Sunday, 11 November 2012

Paths


"There's a difference between knowing the path and walking the path" (The Matrix 1999)

I have spent a fair amount of time thinking about paths.  Should they be hard or soft, should they be straight and narrow, wide and curvy, uphill or downhill.  Paths take a lot of thought.

I have only ever created one definite garden path which was in a previous house where I dug up the strange slate-disc path that was a death-trap when it rained.  Never have I slipped so much or so often when using a path!  It became a rather fine (if I say so myself) york stone path.  It was 55 foot long (I measured it) and led to a row with the refuse collectors who refused to take away the refuse it created as they said they could not pick it up, so I picked up the bags and carried them to the lorry myself to show that they were not that heavy (believe me I am not a weightlifter, they were not that heavy).

Now in my garden and in particular the back garden I often stand and stare and think about paths.  Should the lawn just really be a series of grass paths?  Are the paths I cut through the wild garden in the right place?  Is there a natural movement around the garden that is facilitated or inhibited by the paths (or lack thereof)?  Is the crazy paving that makes up the path to the front door really at the fore-front of retro design and in fact totally cool?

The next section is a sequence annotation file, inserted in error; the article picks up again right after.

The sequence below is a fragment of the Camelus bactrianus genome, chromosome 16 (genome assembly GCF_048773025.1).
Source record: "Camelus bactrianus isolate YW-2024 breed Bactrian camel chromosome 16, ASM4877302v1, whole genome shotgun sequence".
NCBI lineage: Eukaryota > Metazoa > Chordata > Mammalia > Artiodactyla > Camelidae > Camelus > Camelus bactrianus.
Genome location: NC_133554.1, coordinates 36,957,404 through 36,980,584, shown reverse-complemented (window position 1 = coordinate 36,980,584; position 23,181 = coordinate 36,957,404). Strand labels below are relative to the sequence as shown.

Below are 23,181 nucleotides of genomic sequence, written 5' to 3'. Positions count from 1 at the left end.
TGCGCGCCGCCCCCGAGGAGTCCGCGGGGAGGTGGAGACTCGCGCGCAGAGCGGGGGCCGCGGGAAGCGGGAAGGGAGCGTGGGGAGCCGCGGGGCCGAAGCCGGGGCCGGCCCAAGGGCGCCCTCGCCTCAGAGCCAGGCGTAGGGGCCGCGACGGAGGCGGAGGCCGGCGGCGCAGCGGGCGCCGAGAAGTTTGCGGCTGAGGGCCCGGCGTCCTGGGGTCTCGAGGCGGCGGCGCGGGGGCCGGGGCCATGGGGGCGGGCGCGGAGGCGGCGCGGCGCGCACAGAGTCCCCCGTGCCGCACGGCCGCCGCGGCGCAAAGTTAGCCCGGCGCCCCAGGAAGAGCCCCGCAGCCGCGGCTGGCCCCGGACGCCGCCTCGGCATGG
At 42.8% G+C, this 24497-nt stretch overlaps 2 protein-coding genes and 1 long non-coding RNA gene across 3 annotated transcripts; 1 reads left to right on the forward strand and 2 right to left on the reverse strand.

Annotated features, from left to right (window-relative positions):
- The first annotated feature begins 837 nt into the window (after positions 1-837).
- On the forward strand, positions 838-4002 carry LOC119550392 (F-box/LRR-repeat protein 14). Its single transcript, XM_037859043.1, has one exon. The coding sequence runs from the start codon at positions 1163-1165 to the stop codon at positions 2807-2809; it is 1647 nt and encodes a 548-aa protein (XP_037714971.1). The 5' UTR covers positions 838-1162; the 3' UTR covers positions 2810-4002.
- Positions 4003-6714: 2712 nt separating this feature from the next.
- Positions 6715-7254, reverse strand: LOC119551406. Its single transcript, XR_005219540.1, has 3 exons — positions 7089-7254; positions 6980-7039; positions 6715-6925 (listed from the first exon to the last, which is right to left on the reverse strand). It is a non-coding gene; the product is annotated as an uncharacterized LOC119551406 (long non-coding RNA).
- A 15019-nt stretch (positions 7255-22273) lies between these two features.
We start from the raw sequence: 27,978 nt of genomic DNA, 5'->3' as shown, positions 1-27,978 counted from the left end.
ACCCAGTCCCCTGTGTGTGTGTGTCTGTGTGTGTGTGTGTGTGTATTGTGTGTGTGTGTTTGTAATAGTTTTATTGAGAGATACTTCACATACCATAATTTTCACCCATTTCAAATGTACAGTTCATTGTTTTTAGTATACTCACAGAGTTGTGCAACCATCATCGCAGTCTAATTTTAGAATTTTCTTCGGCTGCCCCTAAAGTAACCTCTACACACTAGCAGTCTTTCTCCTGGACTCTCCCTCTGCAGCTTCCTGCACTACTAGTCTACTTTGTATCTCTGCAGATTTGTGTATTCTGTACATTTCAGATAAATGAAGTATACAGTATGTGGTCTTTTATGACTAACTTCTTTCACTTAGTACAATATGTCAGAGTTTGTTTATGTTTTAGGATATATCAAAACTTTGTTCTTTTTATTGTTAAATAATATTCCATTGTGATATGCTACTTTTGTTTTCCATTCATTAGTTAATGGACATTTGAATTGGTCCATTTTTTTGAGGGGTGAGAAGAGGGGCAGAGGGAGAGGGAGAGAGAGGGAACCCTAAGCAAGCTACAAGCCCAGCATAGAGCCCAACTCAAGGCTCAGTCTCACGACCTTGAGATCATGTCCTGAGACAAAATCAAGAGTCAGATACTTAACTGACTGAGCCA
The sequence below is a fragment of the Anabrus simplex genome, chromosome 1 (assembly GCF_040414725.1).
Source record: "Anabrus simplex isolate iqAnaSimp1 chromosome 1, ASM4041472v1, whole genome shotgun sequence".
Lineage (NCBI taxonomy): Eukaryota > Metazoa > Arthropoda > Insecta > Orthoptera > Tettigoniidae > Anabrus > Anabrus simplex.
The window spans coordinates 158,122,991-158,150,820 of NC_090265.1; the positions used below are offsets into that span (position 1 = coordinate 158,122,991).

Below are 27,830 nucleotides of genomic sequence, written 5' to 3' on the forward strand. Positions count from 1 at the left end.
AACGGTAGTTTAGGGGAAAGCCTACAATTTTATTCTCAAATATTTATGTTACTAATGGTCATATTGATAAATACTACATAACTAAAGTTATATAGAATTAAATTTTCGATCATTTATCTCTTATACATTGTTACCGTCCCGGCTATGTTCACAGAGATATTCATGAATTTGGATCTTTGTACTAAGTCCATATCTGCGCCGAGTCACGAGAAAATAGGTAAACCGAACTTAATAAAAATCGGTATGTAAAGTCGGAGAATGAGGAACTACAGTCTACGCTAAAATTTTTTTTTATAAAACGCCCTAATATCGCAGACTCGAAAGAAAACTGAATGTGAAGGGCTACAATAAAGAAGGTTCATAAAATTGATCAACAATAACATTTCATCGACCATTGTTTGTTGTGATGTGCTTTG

I am very aware that I tend to walk around the garden to a certain route.  I have to make myself vary it at times as otherwise I only ever see things from the same view.  Approaching from a different direction and angle can reveal all sorts of interesting things.

This all matters for the garden is more than the plants and the composition, there is also what makes the garden whole.  The paths around the garden are there to guide and shape how you view the garden but most important of all are the times when you go rogue and just wander around irrespectiveThe paths matter and wandering from the paths matters too.

So there might not be a spoon, but there is always the garden and for me it contains the soul, the essence and the essential.   

Crikey – think I shall watch the Wizard of Oz next, as I definitely not in Kansas anymore......

5 comments :

  1. Pathways...the blood vessel system of a garden that serves to take the gardener where he is needed nd where he wants to be. And then he can occasionally deviate and diffuse somewhere else...

    Great post :)

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  2. I just wish I had paths in my garden at all. I'm trying to work out how I can design around my need for beds and paths and interesting little nooks, etc, and my husband's need for somewhere large and open to turn the car and boat trailer around, and a long straight stretch to practice his flyfishing casts... I think it's impossible, but I'm still trying. I think crazy paving is always cool.

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  3. The paths in our garden are as they were twenty seven years ago when we came to this house. Dead straight! we often wish we had created a curving path which I think would have been more interesting. Mind you, the grass is always greener, as they say.

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    Replies
    1. Ah but sometimes if you make curvy paths people just walk the straightest line - some paths dictate themselves

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